In our study, the total insertion time for all attempts was significantly higher in Group IT due to increased number of attempts for successful insertion. There was no significant difference in the incidence of adverse events between the groups. We found no significant difference in the incidence of blood on PLMA insertion tool after removal between the groups. Post-operative sore throat was also similar between the groups and lower than reported in other studies.[5],[6],[22] This may be due to the shorter duration of surgery in both groups compared to these studies.

A major strength of our study is that we used bronchoscopic assessment of the glottis in addition to clinical assessment to evaluate the quality of fit of the PLMA in both techniques. Despite successful function of the PLMA, anatomical placement of the PLMA was unfavourable in 47% patients in the IT Group, compared to only 13% in the ST Group. This shows that clinical assessment alone is inadequate to assess the quality of fit of the PLMA. Hence, bronchoscopic assessment is necessary to scientifically confirm the superiority of any insertion techniques with respect to proper placement of the PLMA. Another strength of our study is that all assessments and parameters after insertion of the PLMA were recorded by an independent investigator blinded to the insertion technique. Admittedly, the person inserting the PLMA could not be blinded to the type of device used for introducing the PLMA.

One of the dangers of cuff folding over is that it would increase the risk of gastric insufflation, regurgitation and pulmonary aspiration. Clinically however, ventilation would be unhindered, as higher airway pressures would still be achieved.[19],[26] Since ventilation is unaffected, this may often go unrecognised in clinical practice and is potentially dangerous. Hence, passing the stylet up to the tip of the drain tube definitively prevents the PLMA tip from folding over itself unlike in the introducer technique where there is a potential for this to happen. In addition, since the stylet is within the drain tube and not protruding beyond the tip of the PLMA, there is no increased risk of airway trauma. The stylet stiffens and shapes not only the tube but also the PLMA cuff, facilitating easy passage into the pharynx without the need for any muscle relaxants or any increased haemodynamic response in comparison to other described techniques. These properties make this novel technique an ideal method for PLMA insertion today. A limitation of this study is that since we excluded patients with an anticipated difficult airway, thus our results may not apply to patients with a difficult airway.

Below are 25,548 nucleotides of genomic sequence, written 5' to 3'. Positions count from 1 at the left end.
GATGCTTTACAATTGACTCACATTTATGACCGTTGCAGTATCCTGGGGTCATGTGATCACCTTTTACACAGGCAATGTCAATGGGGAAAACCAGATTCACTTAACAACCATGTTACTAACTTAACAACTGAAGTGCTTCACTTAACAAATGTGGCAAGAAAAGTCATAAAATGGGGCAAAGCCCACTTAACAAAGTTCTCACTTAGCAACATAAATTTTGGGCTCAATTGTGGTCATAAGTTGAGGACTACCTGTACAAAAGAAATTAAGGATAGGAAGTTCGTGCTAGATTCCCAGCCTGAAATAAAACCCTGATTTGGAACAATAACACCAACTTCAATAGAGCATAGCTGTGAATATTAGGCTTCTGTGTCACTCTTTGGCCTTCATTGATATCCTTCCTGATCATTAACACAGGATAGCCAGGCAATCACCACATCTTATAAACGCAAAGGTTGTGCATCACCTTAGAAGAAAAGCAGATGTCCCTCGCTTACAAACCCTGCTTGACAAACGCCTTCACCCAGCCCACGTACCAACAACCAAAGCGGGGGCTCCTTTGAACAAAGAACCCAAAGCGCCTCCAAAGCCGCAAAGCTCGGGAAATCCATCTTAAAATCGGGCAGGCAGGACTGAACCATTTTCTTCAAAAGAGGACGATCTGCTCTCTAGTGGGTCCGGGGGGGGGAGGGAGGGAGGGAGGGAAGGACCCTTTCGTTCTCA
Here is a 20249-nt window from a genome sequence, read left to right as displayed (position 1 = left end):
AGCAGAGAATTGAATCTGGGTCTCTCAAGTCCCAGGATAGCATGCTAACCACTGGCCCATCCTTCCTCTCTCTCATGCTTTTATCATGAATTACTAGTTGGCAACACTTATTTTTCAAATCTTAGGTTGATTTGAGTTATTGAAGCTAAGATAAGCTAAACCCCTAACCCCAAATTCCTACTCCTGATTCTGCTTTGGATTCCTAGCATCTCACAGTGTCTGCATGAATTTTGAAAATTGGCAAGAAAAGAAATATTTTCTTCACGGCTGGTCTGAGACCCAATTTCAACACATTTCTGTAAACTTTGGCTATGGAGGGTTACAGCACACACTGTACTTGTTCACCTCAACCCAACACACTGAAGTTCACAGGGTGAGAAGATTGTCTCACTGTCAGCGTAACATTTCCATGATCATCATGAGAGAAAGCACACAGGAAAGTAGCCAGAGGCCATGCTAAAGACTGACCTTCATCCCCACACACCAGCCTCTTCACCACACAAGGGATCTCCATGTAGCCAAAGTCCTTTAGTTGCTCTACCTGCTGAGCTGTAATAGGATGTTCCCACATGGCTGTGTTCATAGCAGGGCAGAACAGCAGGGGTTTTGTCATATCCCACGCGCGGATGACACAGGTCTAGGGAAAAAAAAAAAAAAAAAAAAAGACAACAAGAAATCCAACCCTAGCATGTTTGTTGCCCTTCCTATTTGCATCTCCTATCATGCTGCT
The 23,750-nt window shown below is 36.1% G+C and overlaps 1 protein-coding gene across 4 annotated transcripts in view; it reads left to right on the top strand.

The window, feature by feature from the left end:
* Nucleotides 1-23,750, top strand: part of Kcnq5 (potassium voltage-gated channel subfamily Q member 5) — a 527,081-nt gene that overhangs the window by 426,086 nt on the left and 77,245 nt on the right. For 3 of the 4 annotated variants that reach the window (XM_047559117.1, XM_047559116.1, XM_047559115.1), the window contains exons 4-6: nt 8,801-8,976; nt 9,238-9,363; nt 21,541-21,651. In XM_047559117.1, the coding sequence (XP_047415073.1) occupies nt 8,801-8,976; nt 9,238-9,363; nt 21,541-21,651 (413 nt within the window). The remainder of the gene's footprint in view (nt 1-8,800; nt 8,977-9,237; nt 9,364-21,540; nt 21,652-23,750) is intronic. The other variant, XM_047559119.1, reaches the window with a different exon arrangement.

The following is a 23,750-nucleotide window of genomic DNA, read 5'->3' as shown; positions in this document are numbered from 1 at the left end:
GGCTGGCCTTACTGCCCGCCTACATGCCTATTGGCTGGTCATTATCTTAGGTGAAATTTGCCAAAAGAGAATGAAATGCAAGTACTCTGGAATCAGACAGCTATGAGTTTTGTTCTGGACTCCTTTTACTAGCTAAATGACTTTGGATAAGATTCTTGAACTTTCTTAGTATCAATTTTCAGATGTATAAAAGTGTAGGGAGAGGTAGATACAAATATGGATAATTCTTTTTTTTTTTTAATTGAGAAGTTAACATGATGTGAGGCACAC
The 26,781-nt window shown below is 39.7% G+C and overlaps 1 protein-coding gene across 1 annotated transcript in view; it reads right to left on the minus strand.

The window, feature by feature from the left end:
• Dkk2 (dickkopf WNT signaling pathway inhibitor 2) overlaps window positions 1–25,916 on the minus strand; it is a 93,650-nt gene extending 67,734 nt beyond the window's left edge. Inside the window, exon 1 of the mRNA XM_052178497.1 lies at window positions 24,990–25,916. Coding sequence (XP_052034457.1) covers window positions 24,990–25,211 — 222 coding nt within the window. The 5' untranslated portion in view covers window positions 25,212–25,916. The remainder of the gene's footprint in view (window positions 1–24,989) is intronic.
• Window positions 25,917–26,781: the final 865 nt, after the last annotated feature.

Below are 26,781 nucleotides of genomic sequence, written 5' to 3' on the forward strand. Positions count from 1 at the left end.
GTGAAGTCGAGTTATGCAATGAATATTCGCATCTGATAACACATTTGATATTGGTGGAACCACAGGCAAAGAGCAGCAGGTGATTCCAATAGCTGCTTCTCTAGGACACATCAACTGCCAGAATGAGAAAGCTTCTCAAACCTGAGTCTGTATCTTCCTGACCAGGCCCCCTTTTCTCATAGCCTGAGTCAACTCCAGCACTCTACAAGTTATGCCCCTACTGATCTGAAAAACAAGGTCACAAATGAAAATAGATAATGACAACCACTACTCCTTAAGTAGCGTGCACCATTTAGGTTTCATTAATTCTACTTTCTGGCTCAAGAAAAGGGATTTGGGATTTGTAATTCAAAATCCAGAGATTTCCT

Conclusions



ProSeal™ LMA insertion using the stylet tool inserted up to the end of the drain tube has a higher first-attempt insertion success rate and superior quality of fit in comparison to insertion using the conventional introducer tool. This is a simple, safe and effective technique that can be routinely used for ProSeal™ LMA insertion.

Financial support and sponsorship

Nil.

Conflicts of interest

There are no conflicts of interest.